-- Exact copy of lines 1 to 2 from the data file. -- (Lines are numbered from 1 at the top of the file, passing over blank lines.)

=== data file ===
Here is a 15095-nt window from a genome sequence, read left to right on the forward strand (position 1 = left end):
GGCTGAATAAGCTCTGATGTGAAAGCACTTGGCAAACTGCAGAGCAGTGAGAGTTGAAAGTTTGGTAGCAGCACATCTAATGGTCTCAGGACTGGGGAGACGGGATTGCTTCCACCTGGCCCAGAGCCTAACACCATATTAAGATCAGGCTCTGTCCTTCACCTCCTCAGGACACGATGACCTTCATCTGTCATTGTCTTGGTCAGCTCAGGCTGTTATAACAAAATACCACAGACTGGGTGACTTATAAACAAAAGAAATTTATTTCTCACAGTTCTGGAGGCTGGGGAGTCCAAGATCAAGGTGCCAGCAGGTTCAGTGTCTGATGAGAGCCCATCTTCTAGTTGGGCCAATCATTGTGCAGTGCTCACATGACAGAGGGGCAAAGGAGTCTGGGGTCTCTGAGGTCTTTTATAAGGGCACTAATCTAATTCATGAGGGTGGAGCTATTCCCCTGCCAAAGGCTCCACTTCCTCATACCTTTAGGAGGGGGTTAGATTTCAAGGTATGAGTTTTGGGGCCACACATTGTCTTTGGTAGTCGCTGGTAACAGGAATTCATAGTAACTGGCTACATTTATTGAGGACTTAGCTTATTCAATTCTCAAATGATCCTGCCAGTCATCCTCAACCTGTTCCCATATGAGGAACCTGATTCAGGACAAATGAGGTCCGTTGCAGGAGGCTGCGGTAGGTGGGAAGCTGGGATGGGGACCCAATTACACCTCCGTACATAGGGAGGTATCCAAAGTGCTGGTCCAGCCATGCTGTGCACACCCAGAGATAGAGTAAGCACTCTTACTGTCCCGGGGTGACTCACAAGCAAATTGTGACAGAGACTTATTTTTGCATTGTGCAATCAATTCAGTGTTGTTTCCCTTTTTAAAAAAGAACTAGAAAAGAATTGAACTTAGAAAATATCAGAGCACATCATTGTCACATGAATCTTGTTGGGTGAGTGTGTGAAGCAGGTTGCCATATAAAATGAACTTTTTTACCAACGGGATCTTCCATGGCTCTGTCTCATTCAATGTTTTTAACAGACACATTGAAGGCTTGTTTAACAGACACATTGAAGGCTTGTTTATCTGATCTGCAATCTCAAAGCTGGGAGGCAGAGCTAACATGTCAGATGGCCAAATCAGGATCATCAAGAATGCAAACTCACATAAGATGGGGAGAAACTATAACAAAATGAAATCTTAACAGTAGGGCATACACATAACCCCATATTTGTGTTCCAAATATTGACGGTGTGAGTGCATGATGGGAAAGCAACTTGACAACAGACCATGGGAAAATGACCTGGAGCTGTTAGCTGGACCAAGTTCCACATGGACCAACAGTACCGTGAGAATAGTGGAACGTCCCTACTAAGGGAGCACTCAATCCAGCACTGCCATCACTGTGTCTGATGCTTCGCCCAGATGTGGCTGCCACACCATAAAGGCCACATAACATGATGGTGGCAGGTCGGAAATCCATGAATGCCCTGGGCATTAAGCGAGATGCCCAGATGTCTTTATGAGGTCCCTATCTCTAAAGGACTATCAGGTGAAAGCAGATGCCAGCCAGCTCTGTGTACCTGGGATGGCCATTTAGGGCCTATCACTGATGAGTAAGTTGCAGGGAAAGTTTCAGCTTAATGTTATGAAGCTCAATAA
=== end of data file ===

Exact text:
Here is a 15095-nt window from a genome sequence, read left to right on the forward strand (position 1 = left end):
GGCTGAATAAGCTCTGATGTGAAAGCACTTGGCAAACTGCAGAGCAGTGAGAGTTGAAAGTTTGGTAGCAGCACATCTAATGGTCTCAGGACTGGGGAGACGGGATTGCTTCCACCTGGCCCAGAGCCTAACACCATATTAAGATCAGGCTCTGTCCTTCACCTCCTCAGGACACGATGACCTTCATCTGTCATTGTCTTGGTCAGCTCAGGCTGTTATAACAAAATACCACAGACTGGGTGACTTATAAACAAAAGAAATTTATTTCTCACAGTTCTGGAGGCTGGGGAGTCCAAGATCAAGGTGCCAGCAGGTTCAGTGTCTGATGAGAGCCCATCTTCTAGTTGGGCCAATCATTGTGCAGTGCTCACATGACAGAGGGGCAAAGGAGTCTGGGGTCTCTGAGGTCTTTTATAAGGGCACTAATCTAATTCATGAGGGTGGAGCTATTCCCCTGCCAAAGGCTCCACTTCCTCATACCTTTAGGAGGGGGTTAGATTTCAAGGTATGAGTTTTGGGGCCACACATTGTCTTTGGTAGTCGCTGGTAACAGGAATTCATAGTAACTGGCTACATTTATTGAGGACTTAGCTTATTCAATTCTCAAATGATCCTGCCAGTCATCCTCAACCTGTTCCCATATGAGGAACCTGATTCAGGACAAATGAGGTCCGTTGCAGGAGGCTGCGGTAGGTGGGAAGCTGGGATGGGGACCCAATTACACCTCCGTACATAGGGAGGTATCCAAAGTGCTGGTCCAGCCATGCTGTGCACACCCAGAGATAGAGTAAGCACTCTTACTGTCCCGGGGTGACTCACAAGCAAATTGTGACAGAGACTTATTTTTGCATTGTGCAATCAATTCAGTGTTGTTTCCCTTTTTAAAAAAGAACTAGAAAAGAATTGAACTTAGAAAATATCAGAGCACATCATTGTCACATGAATCTTGTTGGGTGAGTGTGTGAAGCAGGTTGCCATATAAAATGAACTTTTTTACCAACGGGATCTTCCATGGCTCTGTCTCATTCAATGTTTTTAACAGACACATTGAAGGCTTGTTTAACAGACACATTGAAGGCTTGTTTATCTGATCTGCAATCTCAAAGCTGGGAGGCAGAGCTAACATGTCAGATGGCCAAATCAGGATCATCAAGAATGCAAACTCACATAAGATGGGGAGAAACTATAACAAAATGAAATCTTAACAGTAGGGCATACACATAACCCCATATTTGTGTTCCAAATATTGACGGTGTGAGTGCATGATGGGAAAGCAACTTGACAACAGACCATGGGAAAATGACCTGGAGCTGTTAGCTGGACCAAGTTCCACATGGACCAACAGTACCGTGAGAATAGTGGAACGTCCCTACTAAGGGAGCACTCAATCCAGCACTGCCATCACTGTGTCTGATGCTTCGCCCAGATGTGGCTGCCACACCATAAAGGCCACATAACATGATGGTGGCAGGTCGGAAATCCATGAATGCCCTGGGCATTAAGCGAGATGCCCAGATGTCTTTATGAGGTCCCTATCTCTAAAGGACTATCAGGTGAAAGCAGATGCCAGCCAGCTCTGTGTACCTGGGATGGCCATTTAGGGCCTATCACTGATGAGTAAGTTGCAGGGAAAGTTTCAGCTTAATGTTATGAAGCTCAATAA